Lombard Finance sentencing part of efforts to protect investors, Crown says
By Paul McBeth
Feb. 11 (BusinessDesk) - Tougher sentences handed out to former directors of Lombard Finance & Investments were part of a regime to protect investors, and a major factor in underlying the seriousness of the case, according to the Crown.
Former Justice Ministers Doug Graham and Bill Jeffries, former PR man for the Queen Lawrie Bryant and Lombard’s ex-boss Michael Reeves were appealing to the Supreme Court over the tougher sentences imposed by the Court of Appeal, though they weren’t granted leave to appeal the actual convictions.
Counsel for the Crown, Colin Carruthers QC, told the Supreme Court in Wellington today that the Court of Appeal was right to impose stricter sentences on the former directors.
“Harm in the context of a strict liability regime is designed to protect investors as the primary consideration – that’s a major factor which makes this a serious case,” Carruthers said.
He refuted an argument put forward by opposing counsel, Jim Farmer QC, that the introduction of the Financial Markets Conduct Act last year, reserving criminal sanctions for only the most egregious offending, effectively nullified the need for custodial sentences for their milder offending.
“It is an entirely different concept, disclosure concept, from the previous regime,” Carruthers said. “If you want to compare the Securities Act and strict liability penalty regime with the Financial Markets Conduct Act, you need to look at the whole of the section, not just a piece of one.”
Farmer had earlier said the new law undermined the impact of the Lombard directors’ sentences deterring similar behaviour, because what they were convicted of wouldn’t attract criminal sanctions under the new act.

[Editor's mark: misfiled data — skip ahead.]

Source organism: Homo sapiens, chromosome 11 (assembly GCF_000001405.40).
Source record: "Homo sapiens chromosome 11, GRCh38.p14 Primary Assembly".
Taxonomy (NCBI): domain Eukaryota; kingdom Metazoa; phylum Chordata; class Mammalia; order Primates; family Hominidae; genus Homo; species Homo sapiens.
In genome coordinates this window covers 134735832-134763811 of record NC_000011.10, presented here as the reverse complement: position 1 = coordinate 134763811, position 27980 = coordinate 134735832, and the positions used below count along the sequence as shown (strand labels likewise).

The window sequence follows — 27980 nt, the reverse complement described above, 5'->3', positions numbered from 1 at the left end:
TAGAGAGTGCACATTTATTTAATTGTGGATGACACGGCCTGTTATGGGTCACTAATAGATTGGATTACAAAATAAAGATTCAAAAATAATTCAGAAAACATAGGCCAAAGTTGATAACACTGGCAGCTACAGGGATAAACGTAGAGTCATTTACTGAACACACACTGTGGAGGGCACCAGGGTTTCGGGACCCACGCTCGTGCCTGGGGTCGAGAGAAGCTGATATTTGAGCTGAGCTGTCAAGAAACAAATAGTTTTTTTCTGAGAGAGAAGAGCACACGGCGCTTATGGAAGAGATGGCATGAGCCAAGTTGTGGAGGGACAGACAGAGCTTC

“The question of deterrence and denunciation in relation to this offence simply can’t be something that can properly be said to have any great weight because the law has changed,” Farmer said. “Nobody is going to be deterred by thought of going to prison if they honestly made a mistake.”
All Lombard directors four avoided jail time when sentenced in 2012, when Justice Robert Dobson said the offending was much less serious than that involving other failed finance companies, such as Bridgecorp. They had been found guilty of making untrue statements in investment documents and advertisements in late 2007 and early 2008 and the Crown had initially sought jail terms.
The Appeal Court imposed custodial sentences after determining the original penalty didn’t reflect the gravity of offending and didn’t give sufficient weight to accountability, denunciation and general deterrence.
Jeffries was sentenced to eight months’ home detention and 250 hours community work and Reeves was sentenced to nine months’ home detention and 250 hours community work, having both initially been sentenced to 400 hours community work.
Graham and Bryant were each sentenced to six months’ home detention and fines of $100,000 apiece. Graham had his sentence of community work reduced to 200 hours from 300 hours.
The 4,400 Lombard Finance investors owed $127 million at the time of the receivership have been repaid 13 cents in the dollar, and are looking at an estimated recovery of between 15 percent and 20 percent.
Chief Justice Sian Elias, and Justices Terence Arnold, William Young, Susan Glazebrook and Peter Blanchard reserved their decision.